Romans 10:14 (NIV) How, then, can they call on the one they have not believed in? And how can they believe in the one of whom they have not heard? And how can they hear without someone preaching to them?
In 2005 Hollywood released a movie titled Wedding Crashers. I have never seen it, but I think the gist of it is as follows: A couple of guys make it their regular practice to “attend” wedding receptions (not sure if they go to the wedding ceremony) even though they were not invited, or even known by the bride and groom and their families. They capably “melt in” and, because the guest list is large, few people (or no one) question their “right” to be there. Their motives are probably along the lines of obtaining great food, free alcohol, and women with whom they can have sex (this is, after all, Hollywood). Since the movie is a comedy, they probably get in trouble at some point and it’s all played for laughs.
My guesses may be right on or a bit off, but I want to reference this movie plot as an illustration about the idea of being invited (versus not being invited). Perhaps you have been in the situation of being asked why you weren’t at a particular event and your answer was simply, “I wasn’t invited.” If you are not on a guest list or do not receive an invitation, it is possible then that you would not even know about it, or unlikely that you – a normal person – would attempt to “crash” the event/party. You may feel bad or glad that you weren’t invited, but you would not likely try to force your way in. In the parable of the wedding banquet in Matthew 22 Jesus describes a father of a groom (a king) coming across a “guest” who didn’t have proper wedding garments – something he would have received as part of a proper invitation. The king has his servants tie the guy up and throw him out. Jesus concludes the parable with the words, “For many are invited, but few are chosen.” Any person who thinks he will get to heaven apart from being clothed with the righteousness of Christ (wearing his own garments - trusting in his own works/righteousness) will be in for a sad awakening, for it is only by Christ’s perfect righteousness that we have any hope of heaven. The invitation of God is an invitation of grace – of trusting in Christ alone for the forgiveness of our sins and for being made right with God. It is not an invitation to those who have become good enough in their own eyes or worthy because of something they have done. It’s an invitation to sinners. It has been referred to by some as an “engraved” invitation, having the idea that God’s invitation is engraved in the hands and feet of Jesus as He dies as our substitute on the cross, the ultimate expression of God’s love,… or also that the invitation is engraved with His own blood.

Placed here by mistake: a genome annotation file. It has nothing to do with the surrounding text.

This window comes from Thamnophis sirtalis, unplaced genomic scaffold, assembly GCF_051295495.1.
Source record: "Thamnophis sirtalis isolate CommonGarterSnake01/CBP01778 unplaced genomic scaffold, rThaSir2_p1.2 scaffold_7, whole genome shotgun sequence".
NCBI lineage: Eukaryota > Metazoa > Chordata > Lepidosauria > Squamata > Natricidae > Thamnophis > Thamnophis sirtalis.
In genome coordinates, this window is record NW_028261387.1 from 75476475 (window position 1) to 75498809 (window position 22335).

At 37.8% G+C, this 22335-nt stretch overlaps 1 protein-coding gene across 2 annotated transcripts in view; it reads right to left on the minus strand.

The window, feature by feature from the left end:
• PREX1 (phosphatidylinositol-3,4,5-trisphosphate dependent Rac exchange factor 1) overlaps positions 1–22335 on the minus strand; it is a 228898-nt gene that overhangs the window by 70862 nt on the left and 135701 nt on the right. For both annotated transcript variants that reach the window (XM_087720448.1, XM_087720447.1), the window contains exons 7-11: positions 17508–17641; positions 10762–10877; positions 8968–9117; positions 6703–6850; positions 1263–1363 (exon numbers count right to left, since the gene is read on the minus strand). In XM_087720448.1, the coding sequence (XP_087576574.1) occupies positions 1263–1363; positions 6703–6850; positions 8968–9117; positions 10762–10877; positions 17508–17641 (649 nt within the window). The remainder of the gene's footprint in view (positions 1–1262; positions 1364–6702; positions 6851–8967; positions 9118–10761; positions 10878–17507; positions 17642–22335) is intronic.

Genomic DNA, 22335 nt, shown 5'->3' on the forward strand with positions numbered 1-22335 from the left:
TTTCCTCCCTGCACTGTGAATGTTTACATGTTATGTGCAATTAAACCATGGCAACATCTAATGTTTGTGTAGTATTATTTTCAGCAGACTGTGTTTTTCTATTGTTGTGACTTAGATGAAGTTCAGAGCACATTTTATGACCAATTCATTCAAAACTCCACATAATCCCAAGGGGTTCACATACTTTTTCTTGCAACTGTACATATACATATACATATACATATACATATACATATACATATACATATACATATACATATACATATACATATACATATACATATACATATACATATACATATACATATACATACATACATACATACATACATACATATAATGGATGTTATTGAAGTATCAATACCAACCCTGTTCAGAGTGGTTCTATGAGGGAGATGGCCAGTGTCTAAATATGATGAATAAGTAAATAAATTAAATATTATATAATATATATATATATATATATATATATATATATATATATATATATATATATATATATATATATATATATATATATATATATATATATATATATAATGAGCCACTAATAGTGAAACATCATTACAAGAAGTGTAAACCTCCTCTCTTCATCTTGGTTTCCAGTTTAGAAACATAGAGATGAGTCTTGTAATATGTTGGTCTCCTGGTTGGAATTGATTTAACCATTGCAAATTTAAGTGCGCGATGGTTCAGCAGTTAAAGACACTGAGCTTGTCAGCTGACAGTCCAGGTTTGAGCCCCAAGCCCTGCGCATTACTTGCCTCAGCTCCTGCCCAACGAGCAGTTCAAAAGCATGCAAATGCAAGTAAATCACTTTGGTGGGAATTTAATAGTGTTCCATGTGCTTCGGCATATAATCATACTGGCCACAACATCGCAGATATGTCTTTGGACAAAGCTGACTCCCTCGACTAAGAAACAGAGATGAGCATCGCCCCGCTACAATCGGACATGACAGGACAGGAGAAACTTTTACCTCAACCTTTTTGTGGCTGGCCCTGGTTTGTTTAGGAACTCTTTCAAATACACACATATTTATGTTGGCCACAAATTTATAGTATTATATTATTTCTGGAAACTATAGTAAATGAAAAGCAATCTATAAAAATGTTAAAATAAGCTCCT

Heaven cannot be “crashed”. No one would be clever enough, strong enough, or good enough. Heaven is available on God’s terms, not ours. And His “terms” are grace… by faith in His Son Jesus. The Church is in the inviting business. We are called to pass on God’s invitation to men and women and children so that they might understand His grace and respond. God knows who will respond, and His grace makes that response possible. Ultimately, it is not even our invitation. It is God’s. But God uses us in the delivery. Inviting people into our lives and building relationships can lead at some point to the opportunity to invite them to consider Christ. It could include an invitation to church or to a small group or to church related events. Almost all people who are Christians are Christians because at some point they were invited by a Christian to one or more places or occasions at which they were exposed to the Gospel. Many people have never been invited to a church worship service or church-related event/activity. And not all will respond “yes” to an invitation. But some will. And God may use that to draw them to Himself. This is why we invite.
We have something to offer. Are we an inviting people, or are we spiritual hoarders? God’s invitation is generous, so let us be generous in heart to open our homes, our lives, and our church to people as well, so that we may also invite them out of a sincere love to know Christ.
John 1:40-41, 45-46 (NIV) 40 Andrew, Simon Peter's brother, was one of the two who heard what John had said and who had followed Jesus. 41 The first thing Andrew did was to find his brother Simon and tell him, "We have found the Messiah" (that is, the Christ). 45 Philip found Nathanael and told him, "We have found the one Moses wrote about in the Law, and about whom the prophets also wrote--Jesus of Nazareth, the son of Joseph." 46 "Nazareth! Can anything good come from there?" Nathanael asked. "Come and see," said Philip.
Luke 14:21-23 (NIV) 21 "The servant came back and reported this to his master. Then the owner of the house became angry and ordered his servant, 'Go out quickly into the streets and alleys of the town and bring in the poor, the crippled, the blind and the lame.' 22 "'Sir,' the servant said, 'what you ordered has been done, but there is still room.' 23 "Then the master told his servant, 'Go out to the roads and country lanes and make them come in, so that my house will be full.
Isaiah 55:1-3 (NIV) 1 "Come, all you who are thirsty, come to the waters; and you who have no money, come, buy and eat! Come, buy wine and milk without money and without cost. 2 Why spend money on what is not bread, and your labor on what does not satisfy? Listen, listen to me, and eat what is good, and your soul will delight in the richest of fare. 3 Give ear and come to me; hear me, that your soul may live. I will make an everlasting covenant with you, my faithful love promised to David.
PRAYER: Lord God, thank you for your great generosity to me in Christ. Thank you for the person(s) you used to invite me to know you and to receive your grace. Lead me to be an inviter as well. In Jesus’ name I pray, AMEN.”
Jesus Christ is Lord!